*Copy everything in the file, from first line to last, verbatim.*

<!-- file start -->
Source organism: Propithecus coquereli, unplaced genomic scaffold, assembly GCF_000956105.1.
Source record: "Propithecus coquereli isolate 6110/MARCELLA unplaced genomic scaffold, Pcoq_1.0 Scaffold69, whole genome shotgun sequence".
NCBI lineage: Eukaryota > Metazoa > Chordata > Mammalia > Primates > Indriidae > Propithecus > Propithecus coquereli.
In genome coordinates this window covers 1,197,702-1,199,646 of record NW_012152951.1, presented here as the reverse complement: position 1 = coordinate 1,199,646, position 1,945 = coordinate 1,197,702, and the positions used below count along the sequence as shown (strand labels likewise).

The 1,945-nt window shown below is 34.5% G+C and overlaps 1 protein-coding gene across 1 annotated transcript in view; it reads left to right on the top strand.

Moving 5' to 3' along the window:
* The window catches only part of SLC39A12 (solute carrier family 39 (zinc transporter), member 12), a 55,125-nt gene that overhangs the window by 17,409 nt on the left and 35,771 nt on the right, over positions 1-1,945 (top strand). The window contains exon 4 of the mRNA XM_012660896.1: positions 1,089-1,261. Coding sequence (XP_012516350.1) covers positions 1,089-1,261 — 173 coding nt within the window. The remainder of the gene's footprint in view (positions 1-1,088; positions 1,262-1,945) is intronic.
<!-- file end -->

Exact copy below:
Source organism: Propithecus coquereli, unplaced genomic scaffold, assembly GCF_000956105.1.
Source record: "Propithecus coquereli isolate 6110/MARCELLA unplaced genomic scaffold, Pcoq_1.0 Scaffold69, whole genome shotgun sequence".
NCBI lineage: Eukaryota > Metazoa > Chordata > Mammalia > Primates > Indriidae > Propithecus > Propithecus coquereli.
In genome coordinates this window covers 1,197,702-1,199,646 of record NW_012152951.1, presented here as the reverse complement: position 1 = coordinate 1,199,646, position 1,945 = coordinate 1,197,702, and the positions used below count along the sequence as shown (strand labels likewise).

The 1,945-nt window shown below is 34.5% G+C and overlaps 1 protein-coding gene across 1 annotated transcript in view; it reads left to right on the top strand.

Moving 5' to 3' along the window:
* The window catches only part of SLC39A12 (solute carrier family 39 (zinc transporter), member 12), a 55,125-nt gene that overhangs the window by 17,409 nt on the left and 35,771 nt on the right, over positions 1-1,945 (top strand). The window contains exon 4 of the mRNA XM_012660896.1: positions 1,089-1,261. Coding sequence (XP_012516350.1) covers positions 1,089-1,261 — 173 coding nt within the window. The remainder of the gene's footprint in view (positions 1-1,088; positions 1,262-1,945) is intronic.